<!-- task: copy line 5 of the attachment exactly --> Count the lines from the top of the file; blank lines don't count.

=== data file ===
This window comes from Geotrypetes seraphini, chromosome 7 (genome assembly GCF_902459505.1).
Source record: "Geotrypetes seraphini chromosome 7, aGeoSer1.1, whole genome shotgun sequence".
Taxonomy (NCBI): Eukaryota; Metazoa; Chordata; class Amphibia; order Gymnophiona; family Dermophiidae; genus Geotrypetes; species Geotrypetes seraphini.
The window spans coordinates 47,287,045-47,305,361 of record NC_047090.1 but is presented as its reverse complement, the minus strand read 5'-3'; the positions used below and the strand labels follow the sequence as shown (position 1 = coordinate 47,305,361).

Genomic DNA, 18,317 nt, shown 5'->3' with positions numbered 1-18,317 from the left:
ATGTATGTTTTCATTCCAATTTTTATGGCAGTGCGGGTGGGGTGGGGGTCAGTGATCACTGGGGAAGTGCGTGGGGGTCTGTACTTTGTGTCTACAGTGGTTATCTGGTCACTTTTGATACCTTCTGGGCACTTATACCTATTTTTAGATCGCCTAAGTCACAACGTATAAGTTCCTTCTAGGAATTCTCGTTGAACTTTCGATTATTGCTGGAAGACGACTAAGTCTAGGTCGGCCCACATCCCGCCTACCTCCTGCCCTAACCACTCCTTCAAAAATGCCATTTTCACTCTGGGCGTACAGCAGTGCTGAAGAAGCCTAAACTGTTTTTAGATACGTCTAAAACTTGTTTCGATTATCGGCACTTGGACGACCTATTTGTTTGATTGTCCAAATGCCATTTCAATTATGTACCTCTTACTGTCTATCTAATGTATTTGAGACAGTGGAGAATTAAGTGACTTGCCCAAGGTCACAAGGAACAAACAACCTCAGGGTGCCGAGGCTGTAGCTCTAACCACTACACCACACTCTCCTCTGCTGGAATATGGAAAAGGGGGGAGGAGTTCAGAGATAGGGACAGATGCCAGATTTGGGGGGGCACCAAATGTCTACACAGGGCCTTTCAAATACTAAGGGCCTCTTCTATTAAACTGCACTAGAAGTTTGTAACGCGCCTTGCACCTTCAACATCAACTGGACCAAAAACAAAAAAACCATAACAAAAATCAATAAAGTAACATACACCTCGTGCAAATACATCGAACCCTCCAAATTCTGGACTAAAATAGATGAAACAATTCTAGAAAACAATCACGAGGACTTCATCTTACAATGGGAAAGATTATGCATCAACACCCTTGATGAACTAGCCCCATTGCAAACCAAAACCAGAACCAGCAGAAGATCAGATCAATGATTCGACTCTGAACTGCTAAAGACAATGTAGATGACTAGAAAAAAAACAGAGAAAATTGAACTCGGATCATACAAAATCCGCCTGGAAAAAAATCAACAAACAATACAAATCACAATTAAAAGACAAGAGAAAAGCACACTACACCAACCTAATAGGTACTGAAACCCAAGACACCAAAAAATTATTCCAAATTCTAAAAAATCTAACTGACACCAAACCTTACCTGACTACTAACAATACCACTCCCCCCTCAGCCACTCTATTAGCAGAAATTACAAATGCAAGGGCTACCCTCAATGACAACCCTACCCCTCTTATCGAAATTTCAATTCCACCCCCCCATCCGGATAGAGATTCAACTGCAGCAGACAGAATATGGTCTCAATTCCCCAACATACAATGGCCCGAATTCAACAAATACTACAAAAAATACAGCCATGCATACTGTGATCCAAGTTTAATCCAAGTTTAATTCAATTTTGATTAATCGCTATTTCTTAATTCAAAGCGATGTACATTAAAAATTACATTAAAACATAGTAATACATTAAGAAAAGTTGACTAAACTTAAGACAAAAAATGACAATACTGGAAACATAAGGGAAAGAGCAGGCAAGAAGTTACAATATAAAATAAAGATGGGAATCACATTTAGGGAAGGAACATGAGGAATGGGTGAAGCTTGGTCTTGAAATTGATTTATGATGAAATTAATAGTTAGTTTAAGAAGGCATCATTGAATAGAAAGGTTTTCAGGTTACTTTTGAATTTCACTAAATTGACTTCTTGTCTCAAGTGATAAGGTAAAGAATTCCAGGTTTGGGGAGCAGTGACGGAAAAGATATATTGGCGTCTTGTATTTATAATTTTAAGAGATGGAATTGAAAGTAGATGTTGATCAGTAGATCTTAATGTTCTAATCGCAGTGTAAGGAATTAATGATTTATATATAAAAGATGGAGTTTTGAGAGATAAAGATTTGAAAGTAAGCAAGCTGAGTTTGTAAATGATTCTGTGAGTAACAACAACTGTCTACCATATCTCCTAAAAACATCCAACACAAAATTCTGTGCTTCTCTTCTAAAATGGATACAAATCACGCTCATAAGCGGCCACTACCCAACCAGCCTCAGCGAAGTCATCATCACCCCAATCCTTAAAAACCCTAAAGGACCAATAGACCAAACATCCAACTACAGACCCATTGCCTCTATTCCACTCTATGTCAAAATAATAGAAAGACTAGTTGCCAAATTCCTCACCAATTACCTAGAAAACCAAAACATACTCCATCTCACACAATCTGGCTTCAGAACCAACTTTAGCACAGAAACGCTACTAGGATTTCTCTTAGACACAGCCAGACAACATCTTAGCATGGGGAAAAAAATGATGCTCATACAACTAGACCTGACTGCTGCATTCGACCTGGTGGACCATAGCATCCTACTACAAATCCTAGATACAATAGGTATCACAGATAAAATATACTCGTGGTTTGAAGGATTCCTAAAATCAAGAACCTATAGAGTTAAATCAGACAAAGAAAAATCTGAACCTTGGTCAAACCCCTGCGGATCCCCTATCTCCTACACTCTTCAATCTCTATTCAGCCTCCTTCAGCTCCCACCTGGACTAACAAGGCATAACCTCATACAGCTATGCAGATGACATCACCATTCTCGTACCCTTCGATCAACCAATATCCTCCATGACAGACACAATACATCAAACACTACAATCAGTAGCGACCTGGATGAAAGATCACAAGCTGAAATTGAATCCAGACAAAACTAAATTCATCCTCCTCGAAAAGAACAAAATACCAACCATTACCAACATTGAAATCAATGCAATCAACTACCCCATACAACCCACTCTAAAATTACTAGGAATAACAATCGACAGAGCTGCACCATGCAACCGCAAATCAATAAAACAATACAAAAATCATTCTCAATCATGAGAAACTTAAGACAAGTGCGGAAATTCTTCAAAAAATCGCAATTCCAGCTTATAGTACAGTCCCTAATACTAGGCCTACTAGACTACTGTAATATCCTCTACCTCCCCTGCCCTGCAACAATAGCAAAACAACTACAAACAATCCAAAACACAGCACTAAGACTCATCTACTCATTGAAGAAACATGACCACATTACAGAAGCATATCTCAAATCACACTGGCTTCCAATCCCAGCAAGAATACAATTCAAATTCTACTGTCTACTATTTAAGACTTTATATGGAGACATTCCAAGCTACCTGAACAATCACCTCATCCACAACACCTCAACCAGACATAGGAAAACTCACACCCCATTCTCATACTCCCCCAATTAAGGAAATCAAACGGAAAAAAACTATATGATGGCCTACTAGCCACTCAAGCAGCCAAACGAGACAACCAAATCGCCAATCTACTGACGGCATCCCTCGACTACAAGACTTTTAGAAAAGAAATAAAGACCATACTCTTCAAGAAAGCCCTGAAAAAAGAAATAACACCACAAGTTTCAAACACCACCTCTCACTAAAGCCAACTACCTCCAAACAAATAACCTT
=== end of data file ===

Genomic DNA, 18,317 nt, shown 5'->3' with positions numbered 1-18,317 from the left: